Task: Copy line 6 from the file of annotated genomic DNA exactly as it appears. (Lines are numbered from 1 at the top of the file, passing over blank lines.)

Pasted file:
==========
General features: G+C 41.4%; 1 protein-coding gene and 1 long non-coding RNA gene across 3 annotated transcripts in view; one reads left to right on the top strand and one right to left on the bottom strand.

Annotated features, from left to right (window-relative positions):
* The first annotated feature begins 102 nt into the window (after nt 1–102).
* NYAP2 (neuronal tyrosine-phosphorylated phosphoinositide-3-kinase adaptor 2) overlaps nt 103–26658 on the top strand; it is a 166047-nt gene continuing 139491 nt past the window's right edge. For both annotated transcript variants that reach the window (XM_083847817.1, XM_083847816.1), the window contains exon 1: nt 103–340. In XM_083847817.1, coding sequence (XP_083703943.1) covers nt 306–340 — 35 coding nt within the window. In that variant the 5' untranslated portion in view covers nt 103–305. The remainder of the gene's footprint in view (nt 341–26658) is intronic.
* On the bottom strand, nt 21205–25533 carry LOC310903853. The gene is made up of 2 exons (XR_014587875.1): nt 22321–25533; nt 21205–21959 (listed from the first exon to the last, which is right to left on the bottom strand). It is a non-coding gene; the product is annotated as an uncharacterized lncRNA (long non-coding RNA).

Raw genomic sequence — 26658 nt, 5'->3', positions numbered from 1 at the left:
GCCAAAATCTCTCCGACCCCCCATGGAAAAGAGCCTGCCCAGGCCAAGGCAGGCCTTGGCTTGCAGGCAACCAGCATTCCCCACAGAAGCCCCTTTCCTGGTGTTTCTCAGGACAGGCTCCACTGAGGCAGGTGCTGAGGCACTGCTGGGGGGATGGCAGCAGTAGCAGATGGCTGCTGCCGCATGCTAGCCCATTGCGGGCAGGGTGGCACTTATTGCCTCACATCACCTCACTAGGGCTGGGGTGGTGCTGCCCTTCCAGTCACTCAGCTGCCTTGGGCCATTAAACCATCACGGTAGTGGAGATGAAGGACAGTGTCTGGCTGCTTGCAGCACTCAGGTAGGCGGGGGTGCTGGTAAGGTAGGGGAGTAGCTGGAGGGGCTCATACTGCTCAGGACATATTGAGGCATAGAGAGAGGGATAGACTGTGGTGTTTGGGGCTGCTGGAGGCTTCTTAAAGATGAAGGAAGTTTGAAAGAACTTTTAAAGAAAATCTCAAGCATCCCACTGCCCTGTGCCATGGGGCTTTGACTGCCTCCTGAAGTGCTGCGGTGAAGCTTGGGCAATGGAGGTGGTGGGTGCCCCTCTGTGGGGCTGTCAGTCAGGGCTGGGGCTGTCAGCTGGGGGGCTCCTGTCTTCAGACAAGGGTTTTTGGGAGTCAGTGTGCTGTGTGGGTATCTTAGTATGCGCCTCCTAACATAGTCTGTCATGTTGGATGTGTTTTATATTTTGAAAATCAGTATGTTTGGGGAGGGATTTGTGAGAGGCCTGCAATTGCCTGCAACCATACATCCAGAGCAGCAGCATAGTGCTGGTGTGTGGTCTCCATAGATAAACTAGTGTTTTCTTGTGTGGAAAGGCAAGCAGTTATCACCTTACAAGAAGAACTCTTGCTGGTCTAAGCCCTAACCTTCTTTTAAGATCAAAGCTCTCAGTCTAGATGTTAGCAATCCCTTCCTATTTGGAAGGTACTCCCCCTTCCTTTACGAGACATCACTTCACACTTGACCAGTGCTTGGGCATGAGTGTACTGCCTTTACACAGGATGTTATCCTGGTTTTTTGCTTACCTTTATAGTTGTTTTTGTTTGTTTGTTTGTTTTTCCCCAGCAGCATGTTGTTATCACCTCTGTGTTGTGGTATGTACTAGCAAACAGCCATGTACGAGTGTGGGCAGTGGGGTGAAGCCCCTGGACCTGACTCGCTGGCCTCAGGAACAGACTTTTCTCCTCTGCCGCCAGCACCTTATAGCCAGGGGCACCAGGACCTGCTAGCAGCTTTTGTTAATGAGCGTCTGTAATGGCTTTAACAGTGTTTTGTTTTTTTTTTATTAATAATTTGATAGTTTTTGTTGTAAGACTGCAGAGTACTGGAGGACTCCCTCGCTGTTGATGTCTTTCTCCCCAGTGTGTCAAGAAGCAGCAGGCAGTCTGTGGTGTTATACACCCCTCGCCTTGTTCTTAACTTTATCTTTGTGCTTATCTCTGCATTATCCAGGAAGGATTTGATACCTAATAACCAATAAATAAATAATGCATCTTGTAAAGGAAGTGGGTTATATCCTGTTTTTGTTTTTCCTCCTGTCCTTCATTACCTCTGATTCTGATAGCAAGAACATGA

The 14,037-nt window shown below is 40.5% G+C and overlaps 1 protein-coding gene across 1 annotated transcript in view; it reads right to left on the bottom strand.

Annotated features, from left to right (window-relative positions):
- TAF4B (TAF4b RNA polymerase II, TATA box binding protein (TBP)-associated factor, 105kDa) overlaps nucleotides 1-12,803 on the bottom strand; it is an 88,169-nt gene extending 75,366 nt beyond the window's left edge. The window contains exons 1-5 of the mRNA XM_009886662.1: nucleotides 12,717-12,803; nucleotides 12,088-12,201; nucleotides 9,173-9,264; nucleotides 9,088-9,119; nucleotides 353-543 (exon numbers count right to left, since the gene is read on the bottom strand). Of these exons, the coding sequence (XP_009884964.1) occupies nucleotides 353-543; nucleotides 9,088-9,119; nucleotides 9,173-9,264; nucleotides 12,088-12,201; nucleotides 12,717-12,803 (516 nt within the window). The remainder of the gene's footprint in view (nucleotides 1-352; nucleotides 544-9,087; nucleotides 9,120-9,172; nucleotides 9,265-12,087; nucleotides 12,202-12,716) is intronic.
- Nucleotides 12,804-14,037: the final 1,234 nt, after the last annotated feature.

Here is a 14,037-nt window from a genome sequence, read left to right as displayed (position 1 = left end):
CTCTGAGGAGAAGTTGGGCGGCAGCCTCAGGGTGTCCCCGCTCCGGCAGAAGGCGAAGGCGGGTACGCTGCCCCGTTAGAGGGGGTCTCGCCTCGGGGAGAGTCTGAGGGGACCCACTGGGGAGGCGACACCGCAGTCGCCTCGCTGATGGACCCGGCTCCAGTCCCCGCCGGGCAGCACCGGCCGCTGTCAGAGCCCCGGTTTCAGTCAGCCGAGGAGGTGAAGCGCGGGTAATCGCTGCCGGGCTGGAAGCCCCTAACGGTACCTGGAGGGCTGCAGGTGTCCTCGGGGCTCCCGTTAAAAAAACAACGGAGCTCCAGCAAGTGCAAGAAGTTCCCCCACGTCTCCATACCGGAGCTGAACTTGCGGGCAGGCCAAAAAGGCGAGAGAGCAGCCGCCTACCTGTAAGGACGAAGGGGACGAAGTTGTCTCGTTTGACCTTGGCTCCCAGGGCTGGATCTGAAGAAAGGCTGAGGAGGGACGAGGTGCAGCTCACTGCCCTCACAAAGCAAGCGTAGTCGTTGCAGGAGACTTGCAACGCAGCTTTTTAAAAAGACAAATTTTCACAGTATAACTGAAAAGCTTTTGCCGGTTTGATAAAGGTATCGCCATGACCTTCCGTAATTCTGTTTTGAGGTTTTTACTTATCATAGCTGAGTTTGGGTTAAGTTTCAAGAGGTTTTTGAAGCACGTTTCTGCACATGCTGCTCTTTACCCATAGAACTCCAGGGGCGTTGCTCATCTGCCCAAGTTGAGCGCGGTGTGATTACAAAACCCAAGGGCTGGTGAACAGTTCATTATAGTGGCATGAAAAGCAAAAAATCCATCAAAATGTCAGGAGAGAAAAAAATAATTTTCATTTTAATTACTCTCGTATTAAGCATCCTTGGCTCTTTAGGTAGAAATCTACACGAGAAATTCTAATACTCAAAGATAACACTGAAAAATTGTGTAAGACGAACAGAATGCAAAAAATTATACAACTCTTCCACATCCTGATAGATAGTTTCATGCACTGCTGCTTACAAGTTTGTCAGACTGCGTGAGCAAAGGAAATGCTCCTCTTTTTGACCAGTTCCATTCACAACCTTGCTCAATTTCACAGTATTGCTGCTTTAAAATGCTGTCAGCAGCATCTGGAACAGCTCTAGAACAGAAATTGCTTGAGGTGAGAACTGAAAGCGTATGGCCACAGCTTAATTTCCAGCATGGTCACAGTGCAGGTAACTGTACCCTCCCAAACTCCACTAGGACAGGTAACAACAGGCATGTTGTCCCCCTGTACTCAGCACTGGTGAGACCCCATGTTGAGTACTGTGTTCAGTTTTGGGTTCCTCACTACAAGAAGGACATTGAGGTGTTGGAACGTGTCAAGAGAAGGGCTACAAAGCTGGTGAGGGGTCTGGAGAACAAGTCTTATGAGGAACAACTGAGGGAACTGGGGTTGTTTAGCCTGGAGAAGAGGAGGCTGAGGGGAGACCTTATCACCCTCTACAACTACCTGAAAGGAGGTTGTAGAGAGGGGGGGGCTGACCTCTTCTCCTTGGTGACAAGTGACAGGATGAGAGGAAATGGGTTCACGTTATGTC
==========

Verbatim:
Raw genomic sequence — 26658 nt, 5'->3', positions numbered from 1 at the left: